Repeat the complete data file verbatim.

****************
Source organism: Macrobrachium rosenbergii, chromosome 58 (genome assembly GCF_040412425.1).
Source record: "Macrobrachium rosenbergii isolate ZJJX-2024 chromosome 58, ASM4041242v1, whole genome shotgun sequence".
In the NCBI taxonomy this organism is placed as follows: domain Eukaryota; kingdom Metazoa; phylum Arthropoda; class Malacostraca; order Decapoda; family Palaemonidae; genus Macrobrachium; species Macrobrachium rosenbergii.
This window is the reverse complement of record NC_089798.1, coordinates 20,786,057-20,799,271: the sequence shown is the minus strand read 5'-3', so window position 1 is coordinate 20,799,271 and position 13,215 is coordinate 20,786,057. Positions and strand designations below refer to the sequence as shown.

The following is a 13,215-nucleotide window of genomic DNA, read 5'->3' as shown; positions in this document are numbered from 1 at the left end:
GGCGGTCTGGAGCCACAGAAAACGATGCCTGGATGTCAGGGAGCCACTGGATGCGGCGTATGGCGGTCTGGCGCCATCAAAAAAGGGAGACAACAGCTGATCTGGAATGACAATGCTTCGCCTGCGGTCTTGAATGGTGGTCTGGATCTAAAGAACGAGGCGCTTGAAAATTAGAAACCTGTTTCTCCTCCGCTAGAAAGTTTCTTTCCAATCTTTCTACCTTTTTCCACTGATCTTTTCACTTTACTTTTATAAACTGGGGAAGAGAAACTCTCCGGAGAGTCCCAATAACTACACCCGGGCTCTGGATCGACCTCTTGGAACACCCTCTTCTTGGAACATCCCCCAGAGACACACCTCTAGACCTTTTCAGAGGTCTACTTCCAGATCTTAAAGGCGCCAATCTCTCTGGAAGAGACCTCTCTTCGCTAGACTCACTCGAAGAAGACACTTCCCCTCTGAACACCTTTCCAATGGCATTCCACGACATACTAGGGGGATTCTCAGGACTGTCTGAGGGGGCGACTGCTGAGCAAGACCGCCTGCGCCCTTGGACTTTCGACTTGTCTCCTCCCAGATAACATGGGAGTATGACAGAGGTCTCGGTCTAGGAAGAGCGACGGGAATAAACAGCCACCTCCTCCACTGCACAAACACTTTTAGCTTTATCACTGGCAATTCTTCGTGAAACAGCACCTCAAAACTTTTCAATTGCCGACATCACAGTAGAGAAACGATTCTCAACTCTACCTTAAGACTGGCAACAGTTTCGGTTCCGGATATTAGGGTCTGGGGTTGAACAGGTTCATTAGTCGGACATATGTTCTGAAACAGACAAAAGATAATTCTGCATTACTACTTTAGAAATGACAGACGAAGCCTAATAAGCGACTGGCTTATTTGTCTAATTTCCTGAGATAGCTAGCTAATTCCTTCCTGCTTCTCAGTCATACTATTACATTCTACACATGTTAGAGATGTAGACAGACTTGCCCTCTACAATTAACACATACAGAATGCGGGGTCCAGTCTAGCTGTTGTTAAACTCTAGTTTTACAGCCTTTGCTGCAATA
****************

Source organism: Macrobrachium rosenbergii, chromosome 58 (genome assembly GCF_040412425.1).
Source record: "Macrobrachium rosenbergii isolate ZJJX-2024 chromosome 58, ASM4041242v1, whole genome shotgun sequence".
In the NCBI taxonomy this organism is placed as follows: domain Eukaryota; kingdom Metazoa; phylum Arthropoda; class Malacostraca; order Decapoda; family Palaemonidae; genus Macrobrachium; species Macrobrachium rosenbergii.
This window is the reverse complement of record NC_089798.1, coordinates 20,786,057-20,799,271: the sequence shown is the minus strand read 5'-3', so window position 1 is coordinate 20,799,271 and position 13,215 is coordinate 20,786,057. Positions and strand designations below refer to the sequence as shown.

The following is a 13,215-nucleotide window of genomic DNA, read 5'->3' as shown; positions in this document are numbered from 1 at the left end:
GGCGGTCTGGAGCCACAGAAAACGATGCCTGGATGTCAGGGAGCCACTGGATGCGGCGTATGGCGGTCTGGCGCCATCAAAAAAGGGAGACAACAGCTGATCTGGAATGACAATGCTTCGCCTGCGGTCTTGAATGGTGGTCTGGATCTAAAGAACGAGGCGCTTGAAAATTAGAAACCTGTTTCTCCTCCGCTAGAAAGTTTCTTTCCAATCTTTCTACCTTTTTCCACTGATCTTTTCACTTTACTTTTATAAACTGGGGAAGAGAAACTCTCCGGAGAGTCCCAATAACTACACCCGGGCTCTGGATCGACCTCTTGGAACACCCTCTTCTTGGAACATCCCCCAGAGACACACCTCTAGACCTTTTCAGAGGTCTACTTCCAGATCTTAAAGGCGCCAATCTCTCTGGAAGAGACCTCTCTTCGCTAGACTCACTCGAAGAAGACACTTCCCCTCTGAACACCTTTCCAATGGCATTCCACGACATACTAGGGGGATTCTCAGGACTGTCTGAGGGGGCGACTGCTGAGCAAGACCGCCTGCGCCCTTGGACTTTCGACTTGTCTCCTCCCAGATAACATGGGAGTATGACAGAGGTCTCGGTCTAGGAAGAGCGACGGGAATAAACAGCCACCTCCTCCACTGCACAAACACTTTTAGCTTTATCACTGGCAATTCTTCGTGAAACAGCACCTCAAAACTTTTCAATTGCCGACATCACAGTAGAGAAACGATTCTCAACTCTACCTTAAGACTGGCAACAGTTTCGGTTCCGGATATTAGGGTCTGGGGTTGAACAGGTTCATTAGTCGGACATATGTTCTGAAACAGACAAAAGATAATTCTGCATTACTACTTTAGAAATGACAGACGAAGCCTAATAAGCGACTGGCTTATTTGTCTAATTTCCTGAGATAGCTAGCTAATTCCTTCCTGCTTCTCAGTCATACTATTACATTCTACACATGTTAGAGATGTAGACAGACTTGCCCTCTACAATTAACACATACAGAATGCGGGGTCCAGTCTAGCTGTTGTTAAACTCTAGTTTTACAGCCTTTGCTGCAATA